Monday, January 8, 2018

PCG's Ron Fraser Cited 1887 Book to Vilify Catholic Church (1998)

This is pathetic. Back in 1998 PCG's Ron Fraser (1941-2013) cited an 1887 book to prop up his scare mongering of the Pope in the present time. 
In the twentieth century, the strongest evidence of this political influence of the Roman Catholic Church is its drive to support and lead the nations of Europe into a European Union, dominated by its own spiritual influence. Yet this dogged commitment of the papacy to unite Europe has roots which go way back beyond this present century of man’s history. 
“A project is being mooted, which, if carried into effect, will have far-reaching consequences indeed…. It is nothing less than to erect a European Council with the Pope as president. This will be found a great stride towards grasping anew that temporal supremacy of Christendom which the pontiff wielded in the Middle Ages…. This proposal is a very specious one. It has come from the Roman side; it has been ventilated in the London newspapers by way, doubtless, of feeling the pulse of Europe. The object put in the foreground is confessedly a philanthropic one—the saving of Europe from ruinous wars. We are likely to hear more of this proposal in time to come” (Dr. J. A. Wylie, Which Sovereign—Queen Victoria or the Pope?, circa 1880). (Ron Fraser, Unholy Union, June 1998, p. 6.)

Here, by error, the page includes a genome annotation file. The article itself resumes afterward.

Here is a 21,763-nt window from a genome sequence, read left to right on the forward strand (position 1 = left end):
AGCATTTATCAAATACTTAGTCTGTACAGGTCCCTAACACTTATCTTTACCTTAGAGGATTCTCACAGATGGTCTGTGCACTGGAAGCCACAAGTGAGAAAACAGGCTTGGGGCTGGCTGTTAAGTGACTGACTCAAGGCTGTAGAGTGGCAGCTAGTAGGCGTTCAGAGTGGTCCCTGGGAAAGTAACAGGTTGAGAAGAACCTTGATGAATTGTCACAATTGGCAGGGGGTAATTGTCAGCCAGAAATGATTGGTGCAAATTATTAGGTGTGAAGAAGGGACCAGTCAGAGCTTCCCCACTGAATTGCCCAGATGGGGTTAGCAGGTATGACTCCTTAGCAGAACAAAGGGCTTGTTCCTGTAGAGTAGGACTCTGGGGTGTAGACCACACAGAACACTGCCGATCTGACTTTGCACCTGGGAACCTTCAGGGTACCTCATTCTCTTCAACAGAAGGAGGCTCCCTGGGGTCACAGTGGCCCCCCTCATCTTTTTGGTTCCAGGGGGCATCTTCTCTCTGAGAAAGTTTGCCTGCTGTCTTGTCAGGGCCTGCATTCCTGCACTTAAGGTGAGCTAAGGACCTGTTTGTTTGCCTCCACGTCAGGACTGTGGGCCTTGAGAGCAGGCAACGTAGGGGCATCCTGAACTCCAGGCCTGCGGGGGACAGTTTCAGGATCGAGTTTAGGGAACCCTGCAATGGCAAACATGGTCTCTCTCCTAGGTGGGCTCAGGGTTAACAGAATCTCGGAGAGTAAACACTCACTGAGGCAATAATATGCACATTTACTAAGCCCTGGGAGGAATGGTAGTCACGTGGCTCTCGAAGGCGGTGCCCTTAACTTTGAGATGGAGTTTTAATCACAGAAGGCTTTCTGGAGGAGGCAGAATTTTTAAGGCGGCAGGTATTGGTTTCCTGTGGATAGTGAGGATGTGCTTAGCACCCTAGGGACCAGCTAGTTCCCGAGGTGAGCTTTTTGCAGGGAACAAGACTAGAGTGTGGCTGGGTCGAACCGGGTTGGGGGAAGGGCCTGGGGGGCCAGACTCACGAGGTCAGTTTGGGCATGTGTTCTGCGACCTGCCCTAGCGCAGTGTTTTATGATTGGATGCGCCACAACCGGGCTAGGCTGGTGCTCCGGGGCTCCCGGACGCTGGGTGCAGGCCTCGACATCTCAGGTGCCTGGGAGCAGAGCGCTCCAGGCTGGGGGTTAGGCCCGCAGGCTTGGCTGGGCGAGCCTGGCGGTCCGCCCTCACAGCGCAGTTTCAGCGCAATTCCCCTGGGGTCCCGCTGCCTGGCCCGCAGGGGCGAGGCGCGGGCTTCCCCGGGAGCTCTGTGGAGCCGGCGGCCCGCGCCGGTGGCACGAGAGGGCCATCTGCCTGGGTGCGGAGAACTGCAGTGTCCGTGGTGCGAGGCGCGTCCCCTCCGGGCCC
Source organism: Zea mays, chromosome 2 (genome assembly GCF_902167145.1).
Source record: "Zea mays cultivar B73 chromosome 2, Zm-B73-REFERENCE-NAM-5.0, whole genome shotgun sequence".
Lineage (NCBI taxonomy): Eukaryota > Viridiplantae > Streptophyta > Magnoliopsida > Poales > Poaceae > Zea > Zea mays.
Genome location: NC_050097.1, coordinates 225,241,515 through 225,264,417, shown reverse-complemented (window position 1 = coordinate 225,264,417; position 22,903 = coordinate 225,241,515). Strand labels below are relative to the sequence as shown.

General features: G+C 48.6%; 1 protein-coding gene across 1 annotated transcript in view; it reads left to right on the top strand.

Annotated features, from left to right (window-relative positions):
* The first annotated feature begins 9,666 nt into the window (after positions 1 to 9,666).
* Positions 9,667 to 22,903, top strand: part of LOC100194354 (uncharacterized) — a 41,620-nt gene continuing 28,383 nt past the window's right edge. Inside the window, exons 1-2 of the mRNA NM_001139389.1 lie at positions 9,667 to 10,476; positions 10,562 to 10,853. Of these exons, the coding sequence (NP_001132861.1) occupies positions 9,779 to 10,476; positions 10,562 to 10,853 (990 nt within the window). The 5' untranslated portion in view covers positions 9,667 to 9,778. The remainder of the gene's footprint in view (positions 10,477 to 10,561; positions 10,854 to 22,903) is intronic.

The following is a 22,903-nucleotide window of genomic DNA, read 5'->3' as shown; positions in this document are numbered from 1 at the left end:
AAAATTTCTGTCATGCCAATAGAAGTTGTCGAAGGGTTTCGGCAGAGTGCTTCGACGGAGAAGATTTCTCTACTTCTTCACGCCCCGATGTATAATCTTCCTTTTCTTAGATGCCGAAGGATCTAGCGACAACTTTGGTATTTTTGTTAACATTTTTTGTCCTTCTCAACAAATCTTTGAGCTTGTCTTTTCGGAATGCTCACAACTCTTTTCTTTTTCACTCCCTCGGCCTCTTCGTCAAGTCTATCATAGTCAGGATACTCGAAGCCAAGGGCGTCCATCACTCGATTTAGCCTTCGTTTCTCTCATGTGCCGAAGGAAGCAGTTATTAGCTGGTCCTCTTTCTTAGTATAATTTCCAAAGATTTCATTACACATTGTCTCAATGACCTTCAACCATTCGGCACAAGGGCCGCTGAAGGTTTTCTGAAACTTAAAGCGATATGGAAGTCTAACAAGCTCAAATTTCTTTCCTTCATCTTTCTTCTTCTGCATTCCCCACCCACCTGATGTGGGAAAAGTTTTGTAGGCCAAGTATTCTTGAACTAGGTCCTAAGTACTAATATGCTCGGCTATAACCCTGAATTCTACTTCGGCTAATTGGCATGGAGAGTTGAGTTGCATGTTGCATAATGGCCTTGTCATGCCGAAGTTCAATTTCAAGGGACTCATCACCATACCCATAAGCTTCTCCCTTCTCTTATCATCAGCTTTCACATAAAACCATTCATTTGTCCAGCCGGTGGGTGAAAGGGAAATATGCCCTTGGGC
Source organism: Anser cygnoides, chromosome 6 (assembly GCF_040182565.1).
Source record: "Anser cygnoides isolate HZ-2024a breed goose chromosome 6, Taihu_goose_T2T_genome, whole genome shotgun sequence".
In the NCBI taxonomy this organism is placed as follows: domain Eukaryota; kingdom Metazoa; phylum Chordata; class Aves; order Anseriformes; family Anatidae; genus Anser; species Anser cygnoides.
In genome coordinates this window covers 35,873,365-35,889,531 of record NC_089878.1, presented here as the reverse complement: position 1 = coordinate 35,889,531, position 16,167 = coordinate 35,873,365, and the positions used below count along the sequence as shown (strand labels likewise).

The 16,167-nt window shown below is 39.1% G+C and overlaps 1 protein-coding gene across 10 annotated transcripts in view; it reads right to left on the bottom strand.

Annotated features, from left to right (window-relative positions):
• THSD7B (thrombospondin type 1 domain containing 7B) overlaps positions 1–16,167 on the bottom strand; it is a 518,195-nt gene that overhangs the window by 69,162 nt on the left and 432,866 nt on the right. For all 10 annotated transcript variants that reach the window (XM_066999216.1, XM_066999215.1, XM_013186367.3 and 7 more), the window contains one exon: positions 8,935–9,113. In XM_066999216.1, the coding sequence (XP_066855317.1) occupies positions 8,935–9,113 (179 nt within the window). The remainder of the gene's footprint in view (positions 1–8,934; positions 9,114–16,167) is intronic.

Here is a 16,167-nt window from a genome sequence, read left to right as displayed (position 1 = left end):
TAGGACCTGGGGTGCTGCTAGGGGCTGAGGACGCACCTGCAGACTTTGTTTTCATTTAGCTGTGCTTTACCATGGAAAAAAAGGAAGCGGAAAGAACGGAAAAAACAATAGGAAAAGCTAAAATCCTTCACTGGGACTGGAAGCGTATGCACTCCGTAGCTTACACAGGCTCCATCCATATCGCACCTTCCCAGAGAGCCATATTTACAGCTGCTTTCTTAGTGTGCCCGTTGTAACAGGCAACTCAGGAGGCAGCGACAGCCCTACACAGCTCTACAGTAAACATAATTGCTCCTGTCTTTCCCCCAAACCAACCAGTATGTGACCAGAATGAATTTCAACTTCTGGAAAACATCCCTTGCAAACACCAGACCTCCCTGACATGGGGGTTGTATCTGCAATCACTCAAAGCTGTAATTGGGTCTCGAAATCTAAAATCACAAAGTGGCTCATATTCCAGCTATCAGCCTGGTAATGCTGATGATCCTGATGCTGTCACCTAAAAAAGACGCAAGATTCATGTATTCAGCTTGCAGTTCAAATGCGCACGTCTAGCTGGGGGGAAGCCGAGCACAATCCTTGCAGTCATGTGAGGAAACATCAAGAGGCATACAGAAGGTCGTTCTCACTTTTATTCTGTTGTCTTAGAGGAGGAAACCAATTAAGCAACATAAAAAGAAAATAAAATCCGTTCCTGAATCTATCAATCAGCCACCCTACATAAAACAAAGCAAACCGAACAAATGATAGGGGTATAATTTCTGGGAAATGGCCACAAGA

Dr. James Aitken Wylie's book appears to date back to 1887.

Many Armstrongite organizations, including PCG, teach that the final Pope will be a miracle worker empowered by Satan to prop up the future European Empire fated to conquer the United States shortly before Christ's return. This gives the COGs a strong incentive to demonize the Catholic Church and the Pope in particular. Fraser was so determined to do so he even cited a book published back in 1887.

Clearly there is no need to fear their declarations of doom and gloom. Let us embrace reality and make the most of it.

1 comment:

  1. Prior to the the abundance of resources on the Internet, I only found serious criticism of such references by what we would consider COG Critics. Another refuted reference that is still quoted by COG luminaries is Hislop's Two Babylons.